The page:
People who use cameras like the Canon 1DX are usually shooting fast-action sequences like sports and nature subjects. The hallmark feature at play is the ability to fire off stills ridiculously fast—12 fps RAW, or 14 fps JPEG.

Then we started thinking—14 frames per second. That's so fast, it's damn near movie-like. In fact, many of the Super 8 film cameras of yore shot only a bit faster at 18 fps. So why not use 1DX bursts as a movie camera? It was one of the best decisions we've ever made.

To compare, the the 1D Mark IV shoots 10 fps, and the 7D shoots 8 fps. On the Nikon side, their flagship D4 shoots 11 fps.

You're probably thinking why bother stitching stills together when the 1DX has a movie mode that shoots at 24, 30, even 60 fps. Why not just use that? Yes, the 1DX, as well as most DSLRs these days, can shoot amazing video at standard frame rates. But if you cobble together a video from stills, you are getting the a full 18 megapixels in each frame (in video resolution parlance, that's 5K video! ), rather than the scaled down 1080p footage (about 2 megapixels).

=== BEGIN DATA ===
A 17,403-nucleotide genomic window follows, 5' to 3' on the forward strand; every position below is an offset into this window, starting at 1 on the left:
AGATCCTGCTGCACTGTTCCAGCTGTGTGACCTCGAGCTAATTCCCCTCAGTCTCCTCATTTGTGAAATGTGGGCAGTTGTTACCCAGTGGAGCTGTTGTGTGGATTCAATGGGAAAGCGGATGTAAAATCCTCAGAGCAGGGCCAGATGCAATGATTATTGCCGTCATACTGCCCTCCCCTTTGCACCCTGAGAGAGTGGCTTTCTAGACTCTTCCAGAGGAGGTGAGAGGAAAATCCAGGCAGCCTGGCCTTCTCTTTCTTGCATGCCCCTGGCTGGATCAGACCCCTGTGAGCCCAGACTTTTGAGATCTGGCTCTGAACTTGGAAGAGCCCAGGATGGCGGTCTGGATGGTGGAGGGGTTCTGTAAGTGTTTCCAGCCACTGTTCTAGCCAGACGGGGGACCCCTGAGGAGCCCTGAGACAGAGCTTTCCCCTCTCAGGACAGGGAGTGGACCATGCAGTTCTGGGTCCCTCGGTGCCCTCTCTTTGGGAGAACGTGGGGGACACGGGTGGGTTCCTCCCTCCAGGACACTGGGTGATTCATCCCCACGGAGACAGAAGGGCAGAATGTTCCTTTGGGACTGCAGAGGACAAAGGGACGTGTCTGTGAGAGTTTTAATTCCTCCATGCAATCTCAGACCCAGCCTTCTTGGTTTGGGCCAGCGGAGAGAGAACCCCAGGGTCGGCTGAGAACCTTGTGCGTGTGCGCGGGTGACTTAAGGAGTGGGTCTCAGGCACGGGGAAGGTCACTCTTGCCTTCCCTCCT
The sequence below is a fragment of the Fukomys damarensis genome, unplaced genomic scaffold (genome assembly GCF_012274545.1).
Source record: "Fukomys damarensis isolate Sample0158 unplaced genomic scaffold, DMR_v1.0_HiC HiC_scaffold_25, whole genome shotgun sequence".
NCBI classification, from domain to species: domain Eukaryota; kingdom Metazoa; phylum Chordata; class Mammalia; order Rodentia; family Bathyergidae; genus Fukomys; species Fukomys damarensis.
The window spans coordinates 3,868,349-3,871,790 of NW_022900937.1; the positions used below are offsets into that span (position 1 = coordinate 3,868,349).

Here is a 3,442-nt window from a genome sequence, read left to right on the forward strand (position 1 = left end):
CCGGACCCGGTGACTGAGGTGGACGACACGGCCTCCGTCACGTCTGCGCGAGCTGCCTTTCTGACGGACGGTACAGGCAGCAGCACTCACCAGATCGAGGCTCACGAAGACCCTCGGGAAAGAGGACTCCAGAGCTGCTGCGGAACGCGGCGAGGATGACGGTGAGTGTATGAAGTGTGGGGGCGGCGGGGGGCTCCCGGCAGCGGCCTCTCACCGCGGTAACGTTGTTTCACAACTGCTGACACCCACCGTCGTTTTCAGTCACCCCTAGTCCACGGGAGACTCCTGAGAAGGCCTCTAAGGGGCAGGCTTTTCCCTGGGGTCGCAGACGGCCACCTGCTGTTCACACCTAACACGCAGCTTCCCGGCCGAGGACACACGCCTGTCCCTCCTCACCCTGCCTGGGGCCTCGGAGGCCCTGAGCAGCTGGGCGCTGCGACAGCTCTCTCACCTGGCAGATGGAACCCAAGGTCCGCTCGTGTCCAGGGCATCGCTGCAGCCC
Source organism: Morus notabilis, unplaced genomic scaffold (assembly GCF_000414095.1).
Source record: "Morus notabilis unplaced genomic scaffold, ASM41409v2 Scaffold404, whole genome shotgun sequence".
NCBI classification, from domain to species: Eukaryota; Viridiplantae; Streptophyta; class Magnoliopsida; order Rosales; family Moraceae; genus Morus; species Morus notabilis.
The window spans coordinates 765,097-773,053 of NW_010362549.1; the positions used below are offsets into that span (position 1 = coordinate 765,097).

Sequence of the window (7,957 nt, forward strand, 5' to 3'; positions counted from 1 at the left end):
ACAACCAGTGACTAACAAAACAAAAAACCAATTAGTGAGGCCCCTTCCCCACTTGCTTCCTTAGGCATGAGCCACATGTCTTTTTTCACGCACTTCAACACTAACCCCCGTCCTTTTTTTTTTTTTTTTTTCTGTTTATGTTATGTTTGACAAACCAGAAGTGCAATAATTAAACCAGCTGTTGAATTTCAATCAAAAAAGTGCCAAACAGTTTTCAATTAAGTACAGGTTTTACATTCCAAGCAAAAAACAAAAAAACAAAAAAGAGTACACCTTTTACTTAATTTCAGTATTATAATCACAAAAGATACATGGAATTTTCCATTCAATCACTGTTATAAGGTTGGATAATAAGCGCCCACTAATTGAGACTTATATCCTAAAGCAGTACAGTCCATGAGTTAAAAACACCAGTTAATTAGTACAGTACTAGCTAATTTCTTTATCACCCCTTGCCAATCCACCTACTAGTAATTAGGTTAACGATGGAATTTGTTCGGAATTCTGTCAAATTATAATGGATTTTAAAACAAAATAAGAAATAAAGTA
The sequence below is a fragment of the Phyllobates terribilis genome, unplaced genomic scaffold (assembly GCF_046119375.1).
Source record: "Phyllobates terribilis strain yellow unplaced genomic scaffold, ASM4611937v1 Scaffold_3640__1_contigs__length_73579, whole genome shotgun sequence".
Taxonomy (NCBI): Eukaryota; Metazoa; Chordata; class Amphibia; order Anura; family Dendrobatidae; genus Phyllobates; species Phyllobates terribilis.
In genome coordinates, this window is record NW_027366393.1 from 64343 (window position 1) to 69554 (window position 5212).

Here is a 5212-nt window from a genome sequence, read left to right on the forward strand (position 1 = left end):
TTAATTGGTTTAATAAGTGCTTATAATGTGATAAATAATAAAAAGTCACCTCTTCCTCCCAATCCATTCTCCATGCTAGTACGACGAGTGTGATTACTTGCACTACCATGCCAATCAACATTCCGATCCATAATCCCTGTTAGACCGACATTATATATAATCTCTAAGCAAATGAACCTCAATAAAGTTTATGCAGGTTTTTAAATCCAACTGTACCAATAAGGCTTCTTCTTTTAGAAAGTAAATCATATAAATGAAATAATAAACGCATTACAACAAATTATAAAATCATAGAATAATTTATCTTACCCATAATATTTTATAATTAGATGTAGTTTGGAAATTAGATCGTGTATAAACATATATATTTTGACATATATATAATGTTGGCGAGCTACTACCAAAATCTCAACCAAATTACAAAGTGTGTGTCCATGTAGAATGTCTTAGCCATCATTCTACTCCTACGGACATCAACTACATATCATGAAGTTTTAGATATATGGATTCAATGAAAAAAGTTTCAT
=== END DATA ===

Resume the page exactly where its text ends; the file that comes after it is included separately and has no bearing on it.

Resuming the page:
The Canon 1DX Makes One Hell of a 5K Movie CameraS

Our resulting videos were super detailed and crisp. Actually, viewing them on a regular HDTV or monitor won't do them justice, and until a 4K monitor hits our doorstep, we won't even get to see them play at full size.

Of course, there are vast limitations to using the 1DX's still mode to make movies. Aside from settling for a choppy 14 fps, you can only shoot in bursts of between 5-10 seconds (this might increase with faster CF cards), there is no sound recorded, and you can't even see through the viewfinder while shooting.

The Canon 1DX Makes One Hell of a 5K Movie CameraS

But for all the downsides, it was surprisingly, incredibly fun shooting in this manner. It felt like shooting with an old 16mm Bolex camera. That loud shutter, the short bursts, composing your shot through a viewfinder rather than an LCD, it was quite a joy. All in all, we had to shoot 2000 separate JPG images to form the video.

And ultimately, this experiment begs the question: how long before DSLRs can reach a full 24 or 30 fps with the same quality and resolution of still images? We hope not too long.